Urban planning community

+ Reply to thread
Results 1 to 24 of 24

Thread: What if the enemies of the US united and used the United Nations as the weapon?

  1. #1
    Cyburbian michaelskis's avatar
    Registered
    Apr 2003
    Location
    Someplace between yesterday and tomorrow.
    Posts
    12,268

    What if the enemies of the US united and used the United Nations as the weapon?

    There have been some reports that Cubin President Fidel Castro hosted Venezuelan President Hugo Chavez and Iranian President Mahmoud Ahmadinejad for a two day “lunch”. Three presidents who hate the US all getting together right before the UN meetings can not be a good thing. As it is, Venezuela is also looking at going Nuclear to provide energy, just as Iran is. But is that such a good idea knowing how easy it would be to build nuclear weapons?

    What do you think would happen if they teamed up against the US?

    As a follow up, what are your thoughts on the direction of the United Nations? It seems that for the past 20 years the United States and the UN have been going different directions in terms of policy. There was also suggestions that the Secretary-General of the United Nations, Kofi Annan was at the meeting with Castro, Chavez, and Ahmadinejad.
    Not my monkey, not my circus. - Old Polish Proverb

  2. #2
    Unfrozen Caveman Planner mendelman's avatar
    Registered
    May 2003
    Location
    Staff meeting
    Posts
    8,183
    Quote Originally posted by michaelskis View post
    What do you think would happen if they teamed up against the US?
    If it came to military engagement, we would crush them, even if they had nuclear weapons.
    I'm sorry. Is my bias showing?

    Let's not be didactic in this profession, because that is a path to disillusion and irrelevancy.

    Six seasons and a movie!

  3. #3
    moderator in moderation Suburb Repairman's avatar
    Registered
    Jun 2003
    Location
    at the neighboring pub
    Posts
    5,278
    Quote Originally posted by mendelman View post
    If it came to military engagement, we would crush them, even if they had nuclear weapons.
    I have to agree with you there. As far as those three leaders being taken seriously at the UN, two of the three have managed to make asses of themselves in the first two days. Chavez probably lost all credibility with his incredibly idiotic statement.

    The US-UN relationship has long been a "love-hate". Much of the problem stems from poor leadership on both sides at one point or another. Annan is absolutely worthless as a SG--I can't think of one positive contribution he has made since taking over as head. I big cause of the rift between the US & UN is a seeming total lack of respect from the US toward the UN and the frequent brushing off of UN opinions. Defining phrases in the Geneva Conventions is the job of an international body since it is an international treaty--I think this is what is really damaging the relationship with the UN at present. The relationship between the US & UN really began to deteriorate post-cold war. At this point there is really no country the UN can definitively point to and say "there lies the enemy". Also, most of the member nations are smaller countries, so they may harbor resentment toward the big brother--especially when we're giving unwelcome brotherly advice and getting onto little brothers. This is further exacerbated by our leaders coming across as a bit brash and not choosing their words carefully.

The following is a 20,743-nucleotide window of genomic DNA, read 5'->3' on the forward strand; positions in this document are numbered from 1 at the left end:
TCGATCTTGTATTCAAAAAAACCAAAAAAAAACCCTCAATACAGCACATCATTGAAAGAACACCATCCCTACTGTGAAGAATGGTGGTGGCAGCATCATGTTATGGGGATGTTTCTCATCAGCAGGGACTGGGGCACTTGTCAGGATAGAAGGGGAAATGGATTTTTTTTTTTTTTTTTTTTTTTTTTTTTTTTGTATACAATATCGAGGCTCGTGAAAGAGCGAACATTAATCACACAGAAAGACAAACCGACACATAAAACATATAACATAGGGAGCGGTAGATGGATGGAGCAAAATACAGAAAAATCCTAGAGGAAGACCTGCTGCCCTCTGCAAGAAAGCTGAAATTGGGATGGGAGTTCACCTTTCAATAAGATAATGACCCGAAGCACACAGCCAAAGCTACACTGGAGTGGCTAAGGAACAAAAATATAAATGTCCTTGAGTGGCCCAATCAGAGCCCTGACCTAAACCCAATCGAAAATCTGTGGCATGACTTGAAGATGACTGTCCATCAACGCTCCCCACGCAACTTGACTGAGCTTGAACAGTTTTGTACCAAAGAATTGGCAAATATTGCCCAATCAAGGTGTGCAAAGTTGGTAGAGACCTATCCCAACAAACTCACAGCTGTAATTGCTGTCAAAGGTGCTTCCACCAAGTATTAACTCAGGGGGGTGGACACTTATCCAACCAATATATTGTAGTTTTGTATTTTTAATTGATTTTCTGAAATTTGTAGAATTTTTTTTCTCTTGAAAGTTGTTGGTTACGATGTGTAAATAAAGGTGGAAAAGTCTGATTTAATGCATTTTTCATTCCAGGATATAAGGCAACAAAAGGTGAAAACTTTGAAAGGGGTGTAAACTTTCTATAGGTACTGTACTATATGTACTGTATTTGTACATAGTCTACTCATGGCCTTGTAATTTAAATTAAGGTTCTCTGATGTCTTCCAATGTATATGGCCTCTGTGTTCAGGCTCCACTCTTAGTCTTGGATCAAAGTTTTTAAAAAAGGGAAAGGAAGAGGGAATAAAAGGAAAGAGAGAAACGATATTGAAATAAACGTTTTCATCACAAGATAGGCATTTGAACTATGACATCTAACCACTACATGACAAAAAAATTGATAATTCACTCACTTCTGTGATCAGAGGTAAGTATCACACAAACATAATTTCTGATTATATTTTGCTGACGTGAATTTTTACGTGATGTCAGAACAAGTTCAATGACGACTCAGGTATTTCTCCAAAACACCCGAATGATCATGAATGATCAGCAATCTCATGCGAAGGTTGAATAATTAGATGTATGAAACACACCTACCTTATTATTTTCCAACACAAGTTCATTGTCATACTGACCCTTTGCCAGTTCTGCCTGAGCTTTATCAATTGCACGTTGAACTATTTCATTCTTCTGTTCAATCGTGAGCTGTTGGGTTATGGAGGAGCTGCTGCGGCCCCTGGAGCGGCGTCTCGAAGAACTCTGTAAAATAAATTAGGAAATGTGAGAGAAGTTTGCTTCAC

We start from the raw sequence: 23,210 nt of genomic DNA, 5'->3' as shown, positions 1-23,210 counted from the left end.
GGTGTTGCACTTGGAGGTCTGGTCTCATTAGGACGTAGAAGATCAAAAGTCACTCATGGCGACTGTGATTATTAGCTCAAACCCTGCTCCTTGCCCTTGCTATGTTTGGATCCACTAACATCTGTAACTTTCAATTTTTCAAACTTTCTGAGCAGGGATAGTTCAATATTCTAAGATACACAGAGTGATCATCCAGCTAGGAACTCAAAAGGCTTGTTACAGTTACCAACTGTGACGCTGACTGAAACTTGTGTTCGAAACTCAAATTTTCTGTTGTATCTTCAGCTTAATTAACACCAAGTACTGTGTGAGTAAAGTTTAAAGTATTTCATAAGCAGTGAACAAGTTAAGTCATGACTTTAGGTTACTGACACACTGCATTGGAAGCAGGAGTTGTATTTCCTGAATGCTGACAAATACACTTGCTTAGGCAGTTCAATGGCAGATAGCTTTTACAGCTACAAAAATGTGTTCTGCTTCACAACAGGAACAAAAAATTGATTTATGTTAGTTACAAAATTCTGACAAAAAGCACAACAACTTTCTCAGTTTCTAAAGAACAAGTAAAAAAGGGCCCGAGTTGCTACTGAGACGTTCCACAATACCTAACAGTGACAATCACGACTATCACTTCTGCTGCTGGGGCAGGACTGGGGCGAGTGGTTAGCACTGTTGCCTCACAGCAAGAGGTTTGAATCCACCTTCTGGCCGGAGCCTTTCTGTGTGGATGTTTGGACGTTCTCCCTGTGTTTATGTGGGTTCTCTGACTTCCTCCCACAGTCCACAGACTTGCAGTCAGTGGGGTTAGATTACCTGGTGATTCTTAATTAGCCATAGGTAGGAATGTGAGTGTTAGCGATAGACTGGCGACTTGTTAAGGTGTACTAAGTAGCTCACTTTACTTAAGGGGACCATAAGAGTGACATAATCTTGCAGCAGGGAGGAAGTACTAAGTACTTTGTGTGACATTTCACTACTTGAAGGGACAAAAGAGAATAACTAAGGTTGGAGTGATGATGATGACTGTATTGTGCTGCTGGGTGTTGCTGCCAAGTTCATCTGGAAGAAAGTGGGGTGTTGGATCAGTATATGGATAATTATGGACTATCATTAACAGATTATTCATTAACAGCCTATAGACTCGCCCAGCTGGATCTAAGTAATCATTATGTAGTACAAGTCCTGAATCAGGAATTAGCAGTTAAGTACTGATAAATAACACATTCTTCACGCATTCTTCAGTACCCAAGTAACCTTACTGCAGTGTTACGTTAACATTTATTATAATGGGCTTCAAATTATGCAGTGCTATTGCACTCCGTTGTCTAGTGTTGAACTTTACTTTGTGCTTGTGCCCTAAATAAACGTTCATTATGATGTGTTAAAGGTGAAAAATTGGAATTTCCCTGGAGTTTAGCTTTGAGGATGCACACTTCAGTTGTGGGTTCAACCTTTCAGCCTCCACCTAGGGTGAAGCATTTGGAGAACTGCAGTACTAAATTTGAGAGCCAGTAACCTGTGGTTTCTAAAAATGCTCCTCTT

"Oh, that is all well and good, but, voice or no voice, the people can always be brought to the bidding of the leaders. That is easy. All you have to do is tell them they are being attacked and denounce the pacifists for lack of patriotism and exposing the country to danger. It works the same way in any country."

    - Herman Göring at the Nuremburg trials (thoughts on democracy)

  4. #4
    Cyburbian Brocktoon's avatar
    Registered
    Apr 2006
    Location
    Promoting synergies...
    Posts
    3,558
    Someone is wearing their tin foil hat!

    The UN is chartered to prevent war its the first part of the UN charters preamble, " ...to save succeeding generations from the scourge of war, which twice in our lifetime has brought untold sorrow to mankind..." and much of our problems came in the 90's when the US saw many isolation's in Congress that did not want to pay dues to the UN. After 9/11, one of the first actions the US took with the UN was to pay all of its back dues. The Bush administration has made little secret of its dislike for the body and often state if they do not side with us they risk becoming "irrelevant." The UN is no more irrelevant than it was 3 years or after it took no action when the Soviets invaded Afghanistan. Part of the problem is its a deliberative body with 190+ political parties making it inefficient, slow and overly political...more so than other type bodies.